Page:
C. laciniosa (F. Michx.) Loudon.
Shellbark hickory is found from western New York west to southeastern Iowa. It ranges south to northeastern Oklahoma and over to Tennessee, with isolated populations in southern Arkansas, Mississippi and Alabama and in northern Georgia (distribution map). Shellbark is usually found on deep, fertile, moist, bottom&SHY;land soils, but in the northern part of its range can occur on dry, sandy soils. Shellbark hickory is a minor component of the Bur Oak forest and, especially in the south, of the Swamp Chestnut Oak&SHY;Cherrybark Oak forest (Fowells, 1965).
The species is distinguished by its very large buds, stout twigs which are buff to orange, lenticellate and glabrous, and by the very thick (around 1 cm) husks. Nuts are large, flattened four&SHY;angled, cream colored, and thick shelled (4 mm), with sweet kernels. The flavor of the kernels is considered by many to be inferior to shagbark hickory.
The bark of the tree exfoliates in plates, as in shagbark hickory. Trees tend to be shorter and with heavier branches than shagbark. Often, rachises of the previous year remain attached to the previous seasons twigs.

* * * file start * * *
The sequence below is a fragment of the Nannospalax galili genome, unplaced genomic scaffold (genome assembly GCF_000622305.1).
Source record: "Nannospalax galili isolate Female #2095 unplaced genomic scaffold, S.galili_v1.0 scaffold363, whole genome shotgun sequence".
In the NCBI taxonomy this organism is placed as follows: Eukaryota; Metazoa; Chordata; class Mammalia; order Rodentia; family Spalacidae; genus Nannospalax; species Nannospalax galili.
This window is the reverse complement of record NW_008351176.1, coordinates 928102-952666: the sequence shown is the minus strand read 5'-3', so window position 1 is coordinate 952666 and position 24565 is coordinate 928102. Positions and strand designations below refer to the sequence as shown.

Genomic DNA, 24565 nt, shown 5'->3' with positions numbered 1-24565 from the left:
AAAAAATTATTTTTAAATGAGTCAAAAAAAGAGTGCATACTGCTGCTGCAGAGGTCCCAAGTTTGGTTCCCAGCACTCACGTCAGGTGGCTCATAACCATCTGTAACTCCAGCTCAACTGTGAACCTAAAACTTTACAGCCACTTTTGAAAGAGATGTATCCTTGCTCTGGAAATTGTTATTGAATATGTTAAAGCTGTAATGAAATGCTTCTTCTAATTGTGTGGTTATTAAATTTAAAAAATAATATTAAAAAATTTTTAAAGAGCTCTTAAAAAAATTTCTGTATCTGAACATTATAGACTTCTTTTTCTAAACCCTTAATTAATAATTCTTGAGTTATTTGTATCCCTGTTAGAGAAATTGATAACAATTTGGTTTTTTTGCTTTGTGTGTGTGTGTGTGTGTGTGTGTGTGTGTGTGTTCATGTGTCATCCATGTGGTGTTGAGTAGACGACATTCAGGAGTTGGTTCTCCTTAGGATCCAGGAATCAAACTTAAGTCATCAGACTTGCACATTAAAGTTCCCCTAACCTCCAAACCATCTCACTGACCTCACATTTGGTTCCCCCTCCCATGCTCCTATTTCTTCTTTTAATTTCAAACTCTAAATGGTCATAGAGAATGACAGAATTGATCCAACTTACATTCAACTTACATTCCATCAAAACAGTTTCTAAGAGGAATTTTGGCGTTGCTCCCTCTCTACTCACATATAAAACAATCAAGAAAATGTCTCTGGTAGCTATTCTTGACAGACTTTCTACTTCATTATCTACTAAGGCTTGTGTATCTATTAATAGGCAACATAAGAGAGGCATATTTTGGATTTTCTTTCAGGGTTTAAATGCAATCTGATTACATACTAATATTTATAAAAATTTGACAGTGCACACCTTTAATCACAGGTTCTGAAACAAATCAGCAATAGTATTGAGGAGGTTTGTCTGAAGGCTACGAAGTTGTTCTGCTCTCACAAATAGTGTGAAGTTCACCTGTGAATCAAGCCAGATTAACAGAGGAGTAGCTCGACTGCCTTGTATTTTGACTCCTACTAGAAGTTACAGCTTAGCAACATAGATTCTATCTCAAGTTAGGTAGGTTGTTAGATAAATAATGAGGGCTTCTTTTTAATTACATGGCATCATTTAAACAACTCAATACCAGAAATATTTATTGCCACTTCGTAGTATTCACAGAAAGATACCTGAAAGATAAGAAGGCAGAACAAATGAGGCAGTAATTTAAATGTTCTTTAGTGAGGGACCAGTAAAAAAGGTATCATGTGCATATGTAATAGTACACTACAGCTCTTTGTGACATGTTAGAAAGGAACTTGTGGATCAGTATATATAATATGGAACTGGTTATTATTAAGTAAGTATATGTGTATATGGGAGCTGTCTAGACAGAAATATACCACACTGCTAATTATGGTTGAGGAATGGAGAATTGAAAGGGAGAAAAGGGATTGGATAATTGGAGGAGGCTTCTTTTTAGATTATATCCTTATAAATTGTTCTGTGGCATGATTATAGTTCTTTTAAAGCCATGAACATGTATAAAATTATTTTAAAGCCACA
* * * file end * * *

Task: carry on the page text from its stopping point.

Over forty cultivars of shellbark hickory have been named, with most originating in Iowa or Pennsylvannia (Grauke, 1988). Table 4 gives information on several promising cultivars of shellbark hickory.
Shellbark hybridizes with pecan to form C. X nussbaumeri Sarg. This group of hybrids has attracted attention for their large nut size. Noteworthy cultivars include 'McAllister', which is widespread, but a poor nut producer, and 'Gerardi', which is recommended as a rootstock for pecan in Tennessee (Thompson, 1984).
Shellbark hybridizes with shagbark to produce C. X dunbarii.
LJ Grauke , Research Horticulturist & Curator
USDA-ARS Pecan Genetics
10200 FM 50
Somerville, TX 77879
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